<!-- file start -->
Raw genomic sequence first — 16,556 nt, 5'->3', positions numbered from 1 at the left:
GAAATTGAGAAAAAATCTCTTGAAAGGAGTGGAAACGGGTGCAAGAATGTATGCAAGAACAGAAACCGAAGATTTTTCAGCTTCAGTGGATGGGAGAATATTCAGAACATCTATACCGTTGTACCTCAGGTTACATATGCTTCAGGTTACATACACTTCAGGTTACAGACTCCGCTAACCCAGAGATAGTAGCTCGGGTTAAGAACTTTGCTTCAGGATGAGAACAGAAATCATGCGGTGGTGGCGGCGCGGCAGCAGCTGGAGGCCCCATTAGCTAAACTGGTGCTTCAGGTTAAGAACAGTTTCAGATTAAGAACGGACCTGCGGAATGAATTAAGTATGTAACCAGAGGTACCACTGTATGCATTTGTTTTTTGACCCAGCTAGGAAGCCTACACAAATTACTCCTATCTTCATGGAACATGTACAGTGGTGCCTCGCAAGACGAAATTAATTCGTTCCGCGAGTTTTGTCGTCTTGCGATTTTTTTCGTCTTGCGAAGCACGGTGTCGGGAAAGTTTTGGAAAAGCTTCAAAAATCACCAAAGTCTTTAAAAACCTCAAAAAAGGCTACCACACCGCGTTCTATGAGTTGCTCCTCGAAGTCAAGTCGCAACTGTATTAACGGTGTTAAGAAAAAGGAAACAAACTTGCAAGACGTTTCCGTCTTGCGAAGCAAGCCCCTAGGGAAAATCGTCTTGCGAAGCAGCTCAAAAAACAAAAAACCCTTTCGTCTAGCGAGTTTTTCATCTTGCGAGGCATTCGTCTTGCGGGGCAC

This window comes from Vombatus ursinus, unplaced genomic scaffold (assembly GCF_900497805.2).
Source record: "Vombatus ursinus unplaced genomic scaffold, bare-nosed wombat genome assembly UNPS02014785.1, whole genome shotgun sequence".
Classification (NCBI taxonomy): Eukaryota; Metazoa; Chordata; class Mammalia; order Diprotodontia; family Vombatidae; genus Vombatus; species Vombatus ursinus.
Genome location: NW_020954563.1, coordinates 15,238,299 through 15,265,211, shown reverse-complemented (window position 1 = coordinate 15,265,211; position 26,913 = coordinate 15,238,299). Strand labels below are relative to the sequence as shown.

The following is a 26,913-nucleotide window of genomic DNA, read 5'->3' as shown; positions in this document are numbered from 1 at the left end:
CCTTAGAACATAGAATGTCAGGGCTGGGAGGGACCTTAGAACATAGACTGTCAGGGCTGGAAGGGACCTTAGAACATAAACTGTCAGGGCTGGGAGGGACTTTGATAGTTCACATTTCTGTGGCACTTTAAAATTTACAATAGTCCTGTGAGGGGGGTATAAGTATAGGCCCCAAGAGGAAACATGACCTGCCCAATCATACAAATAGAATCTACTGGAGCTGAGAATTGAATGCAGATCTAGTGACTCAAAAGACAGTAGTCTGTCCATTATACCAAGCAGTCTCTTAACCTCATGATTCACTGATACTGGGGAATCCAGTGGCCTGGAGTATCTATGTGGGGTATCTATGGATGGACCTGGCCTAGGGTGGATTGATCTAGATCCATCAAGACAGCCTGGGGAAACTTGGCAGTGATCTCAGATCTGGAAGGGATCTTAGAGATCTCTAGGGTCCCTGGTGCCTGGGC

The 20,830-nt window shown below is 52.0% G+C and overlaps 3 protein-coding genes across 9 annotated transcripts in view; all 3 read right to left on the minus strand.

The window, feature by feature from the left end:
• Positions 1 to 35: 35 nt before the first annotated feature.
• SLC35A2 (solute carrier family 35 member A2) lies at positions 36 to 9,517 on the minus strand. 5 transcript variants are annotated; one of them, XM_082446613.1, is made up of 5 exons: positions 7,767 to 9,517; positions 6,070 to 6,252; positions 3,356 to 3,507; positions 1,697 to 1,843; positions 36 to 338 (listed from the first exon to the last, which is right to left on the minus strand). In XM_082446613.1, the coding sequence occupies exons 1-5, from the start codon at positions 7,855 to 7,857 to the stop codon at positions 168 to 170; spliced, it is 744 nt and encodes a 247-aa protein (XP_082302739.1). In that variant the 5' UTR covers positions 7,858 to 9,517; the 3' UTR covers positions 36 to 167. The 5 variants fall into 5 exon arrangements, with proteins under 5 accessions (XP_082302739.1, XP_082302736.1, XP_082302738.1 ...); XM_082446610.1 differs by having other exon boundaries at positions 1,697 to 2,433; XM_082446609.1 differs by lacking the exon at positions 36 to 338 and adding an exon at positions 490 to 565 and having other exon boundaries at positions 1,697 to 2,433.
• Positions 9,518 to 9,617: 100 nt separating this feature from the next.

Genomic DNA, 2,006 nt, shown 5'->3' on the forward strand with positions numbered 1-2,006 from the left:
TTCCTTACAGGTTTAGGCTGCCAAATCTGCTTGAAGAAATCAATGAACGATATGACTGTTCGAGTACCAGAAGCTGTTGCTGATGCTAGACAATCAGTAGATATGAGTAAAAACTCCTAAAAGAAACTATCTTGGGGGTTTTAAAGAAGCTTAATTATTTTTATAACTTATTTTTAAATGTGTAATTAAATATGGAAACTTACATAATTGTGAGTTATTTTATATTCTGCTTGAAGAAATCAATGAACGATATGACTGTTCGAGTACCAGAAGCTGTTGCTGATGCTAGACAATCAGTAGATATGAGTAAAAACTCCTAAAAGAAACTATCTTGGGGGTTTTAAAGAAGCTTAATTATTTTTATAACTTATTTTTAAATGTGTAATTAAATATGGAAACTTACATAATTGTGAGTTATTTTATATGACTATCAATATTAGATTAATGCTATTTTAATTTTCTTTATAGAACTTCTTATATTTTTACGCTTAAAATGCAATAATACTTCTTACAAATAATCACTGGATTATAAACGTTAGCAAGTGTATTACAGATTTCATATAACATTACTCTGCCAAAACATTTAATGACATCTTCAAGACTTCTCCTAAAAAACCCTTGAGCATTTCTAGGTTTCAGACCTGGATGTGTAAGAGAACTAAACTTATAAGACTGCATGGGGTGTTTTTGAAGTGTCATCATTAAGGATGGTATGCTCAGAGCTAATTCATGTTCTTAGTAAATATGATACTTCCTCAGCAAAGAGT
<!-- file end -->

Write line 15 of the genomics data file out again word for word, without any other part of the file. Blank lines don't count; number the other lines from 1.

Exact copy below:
TTCCTTACAGGTTTAGGCTGCCAAATCTGCTTGAAGAAATCAATGAACGATATGACTGTTCGAGTACCAGAAGCTGTTGCTGATGCTAGACAATCAGTAGATATGAGTAAAAACTCCTAAAAGAAACTATCTTGGGGGTTTTAAAGAAGCTTAATTATTTTTATAACTTATTTTTAAATGTGTAATTAAATATGGAAACTTACATAATTGTGAGTTATTTTATATTCTGCTTGAAGAAATCAATGAACGATATGACTGTTCGAGTACCAGAAGCTGTTGCTGATGCTAGACAATCAGTAGATATGAGTAAAAACTCCTAAAAGAAACTATCTTGGGGGTTTTAAAGAAGCTTAATTATTTTTATAACTTATTTTTAAATGTGTAATTAAATATGGAAACTTACATAATTGTGAGTTATTTTATATGACTATCAATATTAGATTAATGCTATTTTAATTTTCTTTATAGAACTTCTTATATTTTTACGCTTAAAATGCAATAATACTTCTTACAAATAATCACTGGATTATAAACGTTAGCAAGTGTATTACAGATTTCATATAACATTACTCTGCCAAAACATTTAATGACATCTTCAAGACTTCTCCTAAAAAACCCTTGAGCATTTCTAGGTTTCAGACCTGGATGTGTAAGAGAACTAAACTTATAAGACTGCATGGGGTGTTTTTGAAGTGTCATCATTAAGGATGGTATGCTCAGAGCTAATTCATGTTCTTAGTAAATATGATACTTCCTCAGCAAAGAGT